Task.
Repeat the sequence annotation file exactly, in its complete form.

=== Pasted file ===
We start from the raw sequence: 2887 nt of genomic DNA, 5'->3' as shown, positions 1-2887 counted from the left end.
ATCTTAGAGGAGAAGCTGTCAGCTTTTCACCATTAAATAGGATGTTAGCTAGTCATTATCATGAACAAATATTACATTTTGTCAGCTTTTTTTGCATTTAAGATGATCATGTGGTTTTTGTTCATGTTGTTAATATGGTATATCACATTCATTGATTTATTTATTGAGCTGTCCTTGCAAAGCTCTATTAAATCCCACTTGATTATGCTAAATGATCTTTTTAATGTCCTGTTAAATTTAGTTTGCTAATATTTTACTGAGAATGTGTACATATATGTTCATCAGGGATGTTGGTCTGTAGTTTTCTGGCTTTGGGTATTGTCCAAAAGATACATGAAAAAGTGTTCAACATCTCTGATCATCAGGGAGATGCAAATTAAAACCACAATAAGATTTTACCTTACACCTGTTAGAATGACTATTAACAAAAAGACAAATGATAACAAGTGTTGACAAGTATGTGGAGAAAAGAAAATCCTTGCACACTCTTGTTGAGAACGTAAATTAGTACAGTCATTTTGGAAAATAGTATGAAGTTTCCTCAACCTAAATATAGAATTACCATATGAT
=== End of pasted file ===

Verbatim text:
We start from the raw sequence: 2887 nt of genomic DNA, 5'->3' as shown, positions 1-2887 counted from the left end.
ATCTTAGAGGAGAAGCTGTCAGCTTTTCACCATTAAATAGGATGTTAGCTAGTCATTATCATGAACAAATATTACATTTTGTCAGCTTTTTTTGCATTTAAGATGATCATGTGGTTTTTGTTCATGTTGTTAATATGGTATATCACATTCATTGATTTATTTATTGAGCTGTCCTTGCAAAGCTCTATTAAATCCCACTTGATTATGCTAAATGATCTTTTTAATGTCCTGTTAAATTTAGTTTGCTAATATTTTACTGAGAATGTGTACATATATGTTCATCAGGGATGTTGGTCTGTAGTTTTCTGGCTTTGGGTATTGTCCAAAAGATACATGAAAAAGTGTTCAACATCTCTGATCATCAGGGAGATGCAAATTAAAACCACAATAAGATTTTACCTTACACCTGTTAGAATGACTATTAACAAAAAGACAAATGATAACAAGTGTTGACAAGTATGTGGAGAAAAGAAAATCCTTGCACACTCTTGTTGAGAACGTAAATTAGTACAGTCATTTTGGAAAATAGTATGAAGTTTCCTCAACCTAAATATAGAATTACCATATGAT